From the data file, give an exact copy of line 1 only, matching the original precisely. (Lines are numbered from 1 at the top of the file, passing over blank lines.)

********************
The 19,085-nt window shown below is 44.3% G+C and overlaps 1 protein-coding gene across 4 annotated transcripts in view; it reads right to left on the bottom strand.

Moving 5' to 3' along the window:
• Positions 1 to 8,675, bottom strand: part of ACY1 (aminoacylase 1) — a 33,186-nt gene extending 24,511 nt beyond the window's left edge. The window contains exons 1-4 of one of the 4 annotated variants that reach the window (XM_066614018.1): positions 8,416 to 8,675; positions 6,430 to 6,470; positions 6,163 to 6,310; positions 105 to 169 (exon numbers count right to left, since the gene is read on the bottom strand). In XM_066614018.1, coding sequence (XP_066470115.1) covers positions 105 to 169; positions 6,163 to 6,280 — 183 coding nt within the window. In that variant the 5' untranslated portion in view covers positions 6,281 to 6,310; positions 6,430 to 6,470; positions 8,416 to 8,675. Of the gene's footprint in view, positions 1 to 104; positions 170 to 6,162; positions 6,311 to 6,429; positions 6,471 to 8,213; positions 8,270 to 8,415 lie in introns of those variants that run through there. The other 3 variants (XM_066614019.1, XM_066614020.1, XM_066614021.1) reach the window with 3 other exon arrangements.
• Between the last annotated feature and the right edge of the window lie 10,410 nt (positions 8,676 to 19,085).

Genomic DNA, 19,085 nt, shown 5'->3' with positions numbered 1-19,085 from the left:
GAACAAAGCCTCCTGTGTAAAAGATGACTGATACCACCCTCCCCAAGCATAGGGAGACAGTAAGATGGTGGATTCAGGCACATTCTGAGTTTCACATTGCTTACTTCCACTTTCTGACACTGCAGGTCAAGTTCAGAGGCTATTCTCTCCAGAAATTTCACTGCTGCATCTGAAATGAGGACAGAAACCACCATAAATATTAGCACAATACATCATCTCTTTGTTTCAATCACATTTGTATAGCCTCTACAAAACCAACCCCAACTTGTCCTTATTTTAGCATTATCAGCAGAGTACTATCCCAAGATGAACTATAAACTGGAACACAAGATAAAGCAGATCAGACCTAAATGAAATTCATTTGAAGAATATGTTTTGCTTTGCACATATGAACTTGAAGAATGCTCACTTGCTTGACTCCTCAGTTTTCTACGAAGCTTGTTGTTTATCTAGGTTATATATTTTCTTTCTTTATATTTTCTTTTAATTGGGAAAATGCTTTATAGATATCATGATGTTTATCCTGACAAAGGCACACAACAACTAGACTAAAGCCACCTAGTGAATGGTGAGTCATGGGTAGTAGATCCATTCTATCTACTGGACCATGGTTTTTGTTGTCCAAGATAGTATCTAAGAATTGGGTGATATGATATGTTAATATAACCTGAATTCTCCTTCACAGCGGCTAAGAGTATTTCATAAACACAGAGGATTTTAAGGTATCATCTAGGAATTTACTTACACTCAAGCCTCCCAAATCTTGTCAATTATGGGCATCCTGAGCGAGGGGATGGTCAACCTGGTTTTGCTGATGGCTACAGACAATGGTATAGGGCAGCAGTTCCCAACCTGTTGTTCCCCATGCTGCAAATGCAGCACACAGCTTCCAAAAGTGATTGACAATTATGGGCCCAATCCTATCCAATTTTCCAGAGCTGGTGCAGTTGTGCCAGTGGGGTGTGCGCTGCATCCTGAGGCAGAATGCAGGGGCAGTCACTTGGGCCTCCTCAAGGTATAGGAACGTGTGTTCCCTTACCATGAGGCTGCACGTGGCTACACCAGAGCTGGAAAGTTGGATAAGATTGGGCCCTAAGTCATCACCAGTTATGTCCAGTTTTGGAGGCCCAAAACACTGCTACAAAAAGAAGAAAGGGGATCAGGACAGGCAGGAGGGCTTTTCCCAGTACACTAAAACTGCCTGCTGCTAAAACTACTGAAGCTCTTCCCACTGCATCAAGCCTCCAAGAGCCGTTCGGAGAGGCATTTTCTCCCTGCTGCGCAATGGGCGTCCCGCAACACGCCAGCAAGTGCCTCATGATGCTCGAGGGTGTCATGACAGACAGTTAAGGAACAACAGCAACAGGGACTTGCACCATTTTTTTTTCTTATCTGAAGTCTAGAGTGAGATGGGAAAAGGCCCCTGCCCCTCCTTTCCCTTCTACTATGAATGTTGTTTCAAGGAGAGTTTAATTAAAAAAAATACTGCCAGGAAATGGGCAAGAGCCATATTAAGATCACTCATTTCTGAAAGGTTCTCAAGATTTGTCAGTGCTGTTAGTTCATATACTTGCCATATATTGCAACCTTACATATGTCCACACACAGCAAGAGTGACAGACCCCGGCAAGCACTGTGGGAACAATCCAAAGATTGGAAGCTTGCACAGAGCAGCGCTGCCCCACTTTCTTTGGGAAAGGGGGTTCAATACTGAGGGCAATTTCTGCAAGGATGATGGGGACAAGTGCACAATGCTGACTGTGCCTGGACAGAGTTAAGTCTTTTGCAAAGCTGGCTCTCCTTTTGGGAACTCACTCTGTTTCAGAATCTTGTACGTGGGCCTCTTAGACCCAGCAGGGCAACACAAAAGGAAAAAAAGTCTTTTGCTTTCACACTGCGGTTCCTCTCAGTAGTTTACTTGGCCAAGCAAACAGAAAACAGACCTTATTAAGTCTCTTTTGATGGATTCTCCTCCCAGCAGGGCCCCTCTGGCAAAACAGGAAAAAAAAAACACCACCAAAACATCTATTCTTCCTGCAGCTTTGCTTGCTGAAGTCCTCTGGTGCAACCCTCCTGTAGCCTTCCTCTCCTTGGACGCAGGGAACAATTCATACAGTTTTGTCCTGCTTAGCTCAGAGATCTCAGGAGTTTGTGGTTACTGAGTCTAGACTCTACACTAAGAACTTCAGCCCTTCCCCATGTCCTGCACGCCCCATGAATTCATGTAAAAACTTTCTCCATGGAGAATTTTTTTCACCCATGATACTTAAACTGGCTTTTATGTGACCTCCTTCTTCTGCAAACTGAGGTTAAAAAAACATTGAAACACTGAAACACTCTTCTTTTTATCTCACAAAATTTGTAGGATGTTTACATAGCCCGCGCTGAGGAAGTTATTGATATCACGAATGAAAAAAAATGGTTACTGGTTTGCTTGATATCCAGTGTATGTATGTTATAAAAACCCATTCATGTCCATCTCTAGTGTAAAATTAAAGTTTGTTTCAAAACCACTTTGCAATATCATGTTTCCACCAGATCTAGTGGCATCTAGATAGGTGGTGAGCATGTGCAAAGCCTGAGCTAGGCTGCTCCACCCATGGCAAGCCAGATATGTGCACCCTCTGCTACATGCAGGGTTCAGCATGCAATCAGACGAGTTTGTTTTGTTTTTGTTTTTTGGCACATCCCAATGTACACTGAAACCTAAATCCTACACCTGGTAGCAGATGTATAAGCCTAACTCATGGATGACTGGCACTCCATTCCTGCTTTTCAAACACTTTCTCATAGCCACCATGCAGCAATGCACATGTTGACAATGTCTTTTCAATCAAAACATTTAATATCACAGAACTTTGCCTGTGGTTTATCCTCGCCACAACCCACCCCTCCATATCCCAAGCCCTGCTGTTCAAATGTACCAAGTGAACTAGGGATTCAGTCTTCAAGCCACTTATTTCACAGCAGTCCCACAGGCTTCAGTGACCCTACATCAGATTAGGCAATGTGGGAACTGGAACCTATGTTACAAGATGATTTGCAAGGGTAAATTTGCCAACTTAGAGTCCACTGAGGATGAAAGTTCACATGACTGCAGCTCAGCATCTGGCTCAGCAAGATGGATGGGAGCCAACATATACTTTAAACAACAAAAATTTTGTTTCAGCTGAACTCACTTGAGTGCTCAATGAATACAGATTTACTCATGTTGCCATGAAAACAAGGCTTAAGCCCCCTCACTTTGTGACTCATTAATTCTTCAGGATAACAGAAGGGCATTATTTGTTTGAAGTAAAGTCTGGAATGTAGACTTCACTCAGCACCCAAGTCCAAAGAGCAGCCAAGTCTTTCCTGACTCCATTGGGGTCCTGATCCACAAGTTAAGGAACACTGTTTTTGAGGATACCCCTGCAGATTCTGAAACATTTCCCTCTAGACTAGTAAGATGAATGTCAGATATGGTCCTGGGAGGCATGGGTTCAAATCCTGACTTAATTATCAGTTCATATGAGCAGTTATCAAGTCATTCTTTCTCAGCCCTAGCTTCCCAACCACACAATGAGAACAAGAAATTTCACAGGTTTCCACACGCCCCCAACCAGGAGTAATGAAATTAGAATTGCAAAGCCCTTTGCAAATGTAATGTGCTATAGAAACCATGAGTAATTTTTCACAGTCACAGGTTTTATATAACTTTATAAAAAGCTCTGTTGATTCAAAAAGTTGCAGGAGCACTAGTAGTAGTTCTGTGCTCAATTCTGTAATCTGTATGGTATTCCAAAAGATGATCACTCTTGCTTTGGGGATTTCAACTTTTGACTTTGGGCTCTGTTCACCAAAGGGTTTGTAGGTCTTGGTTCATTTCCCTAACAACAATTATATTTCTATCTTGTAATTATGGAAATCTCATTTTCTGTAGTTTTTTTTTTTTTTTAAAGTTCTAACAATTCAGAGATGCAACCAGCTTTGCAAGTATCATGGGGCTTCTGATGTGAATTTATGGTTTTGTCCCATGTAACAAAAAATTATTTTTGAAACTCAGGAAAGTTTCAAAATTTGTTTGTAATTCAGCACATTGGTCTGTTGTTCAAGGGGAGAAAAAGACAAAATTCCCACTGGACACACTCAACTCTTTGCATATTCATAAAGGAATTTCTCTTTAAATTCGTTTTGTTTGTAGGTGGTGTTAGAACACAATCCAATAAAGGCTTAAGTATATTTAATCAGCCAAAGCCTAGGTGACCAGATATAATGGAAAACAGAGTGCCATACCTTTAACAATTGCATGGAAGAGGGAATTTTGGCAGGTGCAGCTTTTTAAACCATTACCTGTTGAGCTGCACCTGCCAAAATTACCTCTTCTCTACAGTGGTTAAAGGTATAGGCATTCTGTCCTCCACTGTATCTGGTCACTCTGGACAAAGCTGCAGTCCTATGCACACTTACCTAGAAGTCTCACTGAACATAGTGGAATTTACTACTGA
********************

The 19,085-nt window shown below is 44.3% G+C and overlaps 1 protein-coding gene across 4 annotated transcripts in view; it reads right to left on the bottom strand.